It is definitely, by all accounts, one of the least most efficient public establishment in the country. I am, of course, talking about the Ghana Revenue Authority (GRA), whose Acting Board-of-Directors Chairperson, Ms. Adelaide Ahwireng, was recently alleged to have rented out two real estate properties that she owns to an employee of the GRA and the other to the very establishment whose Board she currently chairs as office space (See “Scandal Rocks GRA; Board Chair Grabs GHȻ 1.4 M” Daily Guide/Modernghana.com 9/2/19). The problem here is less about the amounts of money charged as rent for the two properties than the fact that this transaction clearly constitutes a striking case of a conflict-of-interest. I sincerely don’t know how these things work in Ghana, where official corruption clearly appears to have been shamelessly built into our statutory architecture and/or the Constitution itself.
Otherwise, the search for rental space ought to have been openly advertised on the market and value-for-money critically worked into the same. As it stands, what we have here is an executive operative of the government using her official power and influence to scam the hardworking Ghanaian taxpayer. It is also significant to note without absolutely in no way justifying the opprobrious behavior of Ms. Ahwireng, that she is not unique in this kind of sordid dealings with the nation and, in effect, the Ghanaian taxpayer. To be certain, the egregious misdeed for which she is being aptly called to account has precedent in Mr. Johnson Asiedu-Nketia’s decision to sell cement blocks to the Bui Dam Authority (BDA), while the dynastic General-Secretary of the then-ruling National Democratic Congress (NDC) was a Board Member of the BDA.
In the latter instance, however, the onus of responsibility clearly and squarely lay with the extant Board Chairman of the BDA, to wit, Mr. Jabesh Amissah-Arthur, the younger brother of then Vice-President Kwesi Bekoe Amissah-Arthur, presently deceased. Either way, it well appears that good governance was never one of the salient objectives of the framers of the 1992 Republican Constitution. To be certain, it could be aptly suggested that good governance is decidedly an anathema to all Ghanaian leaders and politicians without exception. The good news here, though, is that under the watch of President Addo Dankwa Akufo-Addo, the law seems to be working, which is why a remarkable number of these executive operatives are being exposed daily and around the clock, as it were. As well, no unsavory attempt is being made, as far as I have been able to determine, to cynically shield any of these allegedly fraudulent government officials.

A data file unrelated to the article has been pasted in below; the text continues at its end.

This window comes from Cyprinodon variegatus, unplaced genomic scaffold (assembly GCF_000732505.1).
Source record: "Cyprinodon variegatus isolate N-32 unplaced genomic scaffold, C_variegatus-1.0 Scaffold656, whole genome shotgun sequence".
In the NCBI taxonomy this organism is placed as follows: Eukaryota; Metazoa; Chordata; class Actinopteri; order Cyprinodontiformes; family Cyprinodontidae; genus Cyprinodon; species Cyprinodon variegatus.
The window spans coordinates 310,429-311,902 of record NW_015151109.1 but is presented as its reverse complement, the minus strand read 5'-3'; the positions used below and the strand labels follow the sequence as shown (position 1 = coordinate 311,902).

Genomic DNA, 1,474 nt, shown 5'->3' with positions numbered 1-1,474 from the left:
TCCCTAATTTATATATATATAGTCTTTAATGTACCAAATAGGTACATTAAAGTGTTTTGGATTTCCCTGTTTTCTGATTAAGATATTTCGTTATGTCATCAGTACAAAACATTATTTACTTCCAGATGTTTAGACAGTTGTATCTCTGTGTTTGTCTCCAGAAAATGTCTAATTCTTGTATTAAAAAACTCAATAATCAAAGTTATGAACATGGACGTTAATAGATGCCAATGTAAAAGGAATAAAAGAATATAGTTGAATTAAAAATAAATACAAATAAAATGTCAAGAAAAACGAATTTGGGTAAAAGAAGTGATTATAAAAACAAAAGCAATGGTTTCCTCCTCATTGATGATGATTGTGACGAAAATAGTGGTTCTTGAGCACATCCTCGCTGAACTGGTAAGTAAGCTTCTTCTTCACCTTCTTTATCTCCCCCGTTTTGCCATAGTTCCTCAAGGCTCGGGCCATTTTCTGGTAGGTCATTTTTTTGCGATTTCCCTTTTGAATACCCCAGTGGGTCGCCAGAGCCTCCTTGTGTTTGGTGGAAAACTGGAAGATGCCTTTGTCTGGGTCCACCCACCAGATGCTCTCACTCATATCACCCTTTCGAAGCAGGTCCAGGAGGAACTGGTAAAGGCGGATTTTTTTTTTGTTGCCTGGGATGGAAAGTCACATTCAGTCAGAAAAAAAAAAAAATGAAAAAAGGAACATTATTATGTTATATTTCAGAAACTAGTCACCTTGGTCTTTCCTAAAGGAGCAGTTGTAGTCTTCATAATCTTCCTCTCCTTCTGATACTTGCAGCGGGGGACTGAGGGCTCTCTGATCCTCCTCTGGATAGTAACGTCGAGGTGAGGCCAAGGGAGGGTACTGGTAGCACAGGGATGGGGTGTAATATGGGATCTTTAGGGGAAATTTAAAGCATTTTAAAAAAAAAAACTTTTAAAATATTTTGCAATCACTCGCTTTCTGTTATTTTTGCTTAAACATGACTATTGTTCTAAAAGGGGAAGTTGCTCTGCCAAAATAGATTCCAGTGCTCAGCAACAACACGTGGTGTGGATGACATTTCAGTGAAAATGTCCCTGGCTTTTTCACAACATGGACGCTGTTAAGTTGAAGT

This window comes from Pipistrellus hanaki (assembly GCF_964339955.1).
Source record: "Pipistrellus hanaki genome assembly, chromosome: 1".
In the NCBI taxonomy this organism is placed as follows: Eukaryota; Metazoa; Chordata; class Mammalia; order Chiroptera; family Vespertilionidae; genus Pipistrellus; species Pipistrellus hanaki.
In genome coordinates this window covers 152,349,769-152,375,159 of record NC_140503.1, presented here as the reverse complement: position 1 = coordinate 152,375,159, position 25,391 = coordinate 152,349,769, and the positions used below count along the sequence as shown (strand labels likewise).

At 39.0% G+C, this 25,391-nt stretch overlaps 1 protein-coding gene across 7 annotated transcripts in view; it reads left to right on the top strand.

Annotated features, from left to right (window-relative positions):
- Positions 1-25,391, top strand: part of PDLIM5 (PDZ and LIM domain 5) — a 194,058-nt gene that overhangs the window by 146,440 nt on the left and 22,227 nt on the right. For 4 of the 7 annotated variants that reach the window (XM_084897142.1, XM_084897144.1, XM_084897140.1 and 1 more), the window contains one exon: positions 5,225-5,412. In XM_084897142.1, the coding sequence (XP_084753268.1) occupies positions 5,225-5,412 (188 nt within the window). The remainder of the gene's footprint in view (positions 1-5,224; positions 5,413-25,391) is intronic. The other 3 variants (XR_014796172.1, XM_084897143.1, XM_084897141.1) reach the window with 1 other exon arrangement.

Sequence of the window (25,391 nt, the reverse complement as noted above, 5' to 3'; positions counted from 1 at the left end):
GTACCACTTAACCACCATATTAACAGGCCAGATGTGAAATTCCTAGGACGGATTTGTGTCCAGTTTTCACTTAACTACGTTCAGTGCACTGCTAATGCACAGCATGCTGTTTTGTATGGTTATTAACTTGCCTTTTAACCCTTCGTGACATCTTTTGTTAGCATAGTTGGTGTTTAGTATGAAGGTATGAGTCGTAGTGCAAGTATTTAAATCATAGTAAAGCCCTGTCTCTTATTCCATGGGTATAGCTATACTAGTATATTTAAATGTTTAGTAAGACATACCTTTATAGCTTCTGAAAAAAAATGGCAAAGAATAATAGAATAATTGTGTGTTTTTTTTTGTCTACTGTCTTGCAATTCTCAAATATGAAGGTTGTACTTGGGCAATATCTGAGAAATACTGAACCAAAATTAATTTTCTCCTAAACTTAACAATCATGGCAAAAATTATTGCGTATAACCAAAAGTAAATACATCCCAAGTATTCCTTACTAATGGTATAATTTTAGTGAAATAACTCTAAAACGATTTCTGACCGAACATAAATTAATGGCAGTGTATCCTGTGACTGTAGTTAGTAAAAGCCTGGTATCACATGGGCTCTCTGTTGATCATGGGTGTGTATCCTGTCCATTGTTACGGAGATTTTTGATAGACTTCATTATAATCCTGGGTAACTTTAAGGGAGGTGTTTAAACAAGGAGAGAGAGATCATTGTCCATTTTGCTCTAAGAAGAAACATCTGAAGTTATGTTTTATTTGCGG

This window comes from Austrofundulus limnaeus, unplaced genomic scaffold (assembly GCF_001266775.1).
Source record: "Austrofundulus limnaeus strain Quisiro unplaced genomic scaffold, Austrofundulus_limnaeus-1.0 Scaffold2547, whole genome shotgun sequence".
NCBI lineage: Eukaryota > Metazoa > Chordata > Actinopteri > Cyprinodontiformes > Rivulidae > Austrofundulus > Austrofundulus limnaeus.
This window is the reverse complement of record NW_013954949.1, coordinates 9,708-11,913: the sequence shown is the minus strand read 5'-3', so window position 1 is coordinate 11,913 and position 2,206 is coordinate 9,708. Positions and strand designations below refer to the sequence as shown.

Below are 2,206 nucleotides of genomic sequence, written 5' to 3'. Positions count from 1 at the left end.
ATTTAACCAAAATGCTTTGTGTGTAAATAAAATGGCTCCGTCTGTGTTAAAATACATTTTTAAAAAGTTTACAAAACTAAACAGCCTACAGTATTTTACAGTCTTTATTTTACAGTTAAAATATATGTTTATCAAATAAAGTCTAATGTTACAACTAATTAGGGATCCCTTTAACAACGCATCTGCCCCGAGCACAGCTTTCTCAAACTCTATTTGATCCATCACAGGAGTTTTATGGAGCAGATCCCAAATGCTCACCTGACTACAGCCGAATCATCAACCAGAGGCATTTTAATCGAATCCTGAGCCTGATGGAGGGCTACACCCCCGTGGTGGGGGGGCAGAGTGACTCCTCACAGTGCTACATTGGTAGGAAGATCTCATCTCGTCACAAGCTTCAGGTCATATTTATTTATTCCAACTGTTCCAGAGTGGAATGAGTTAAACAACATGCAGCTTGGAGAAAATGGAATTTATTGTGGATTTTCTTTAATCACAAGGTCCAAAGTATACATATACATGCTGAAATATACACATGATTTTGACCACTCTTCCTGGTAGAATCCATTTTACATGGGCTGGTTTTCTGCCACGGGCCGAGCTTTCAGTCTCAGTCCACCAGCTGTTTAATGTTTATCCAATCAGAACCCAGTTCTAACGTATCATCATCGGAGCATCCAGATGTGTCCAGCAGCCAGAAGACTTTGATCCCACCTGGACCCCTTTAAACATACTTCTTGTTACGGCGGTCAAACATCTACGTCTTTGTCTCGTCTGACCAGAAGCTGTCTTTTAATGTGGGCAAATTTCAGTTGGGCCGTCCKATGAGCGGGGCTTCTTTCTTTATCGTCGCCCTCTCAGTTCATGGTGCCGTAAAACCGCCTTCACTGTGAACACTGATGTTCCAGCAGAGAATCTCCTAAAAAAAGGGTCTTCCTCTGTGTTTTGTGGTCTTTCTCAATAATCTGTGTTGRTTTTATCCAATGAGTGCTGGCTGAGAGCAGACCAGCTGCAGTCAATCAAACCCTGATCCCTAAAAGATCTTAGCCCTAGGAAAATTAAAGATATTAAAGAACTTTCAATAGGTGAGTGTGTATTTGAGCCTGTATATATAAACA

Just the other day, for example, the case of Mr. Adjenim Boateng Adjei was promptly and responsibly referred to the Office of the Special Prosecutor, the Office of the Attorney-General and the Executive-Chairman of the Commission on Human Rights and Administrative Justice (CHRAJ) for investigations and the most appropriate response from the Presidency, depending on the ultimate outcome of the same. There is every hope that the man who appointed these institutional heads will waste absolutely no time in bringing those who are found to have needlessly caused financial loss to the State or compromised the integrity of their respective offices will be promptly brought to book. Our parliamentarians also need to haunch down and get to work on the very adult business of plugging up all the loopholes that make it so scandalously easy for those entrusted with the well-being of Ghanaian citizens to end up actually making us more miserable than we deserve to be.
Now, I don’t really know what the going rates are for the rental properties owned by the GRA’s Board Chairperson, but it seems to me that the right thing for the appropriate law-enforcement agencies to do is to have the value of these two pieces of property promptly assessed in order to determine how they may, each, be really or reasonably worth in terms of monthly and annual rental charges. And then have Ms. Ahwireng refund whatever amounts she may be legally deemed to have overcharged the nation and, in effect, the Ghanaian taxpayer, with punitive interest or surcharges, of course. She also needs to be promptly let go, if sanity and fiscal responsibility of the kind that is apt to put Ghana beyond the beggarly search for economic assistance of the kind that has made us a veritable “Shit-Hole Country,” and which President Akufo-Addo would have become a relic of the past should become precisely that.
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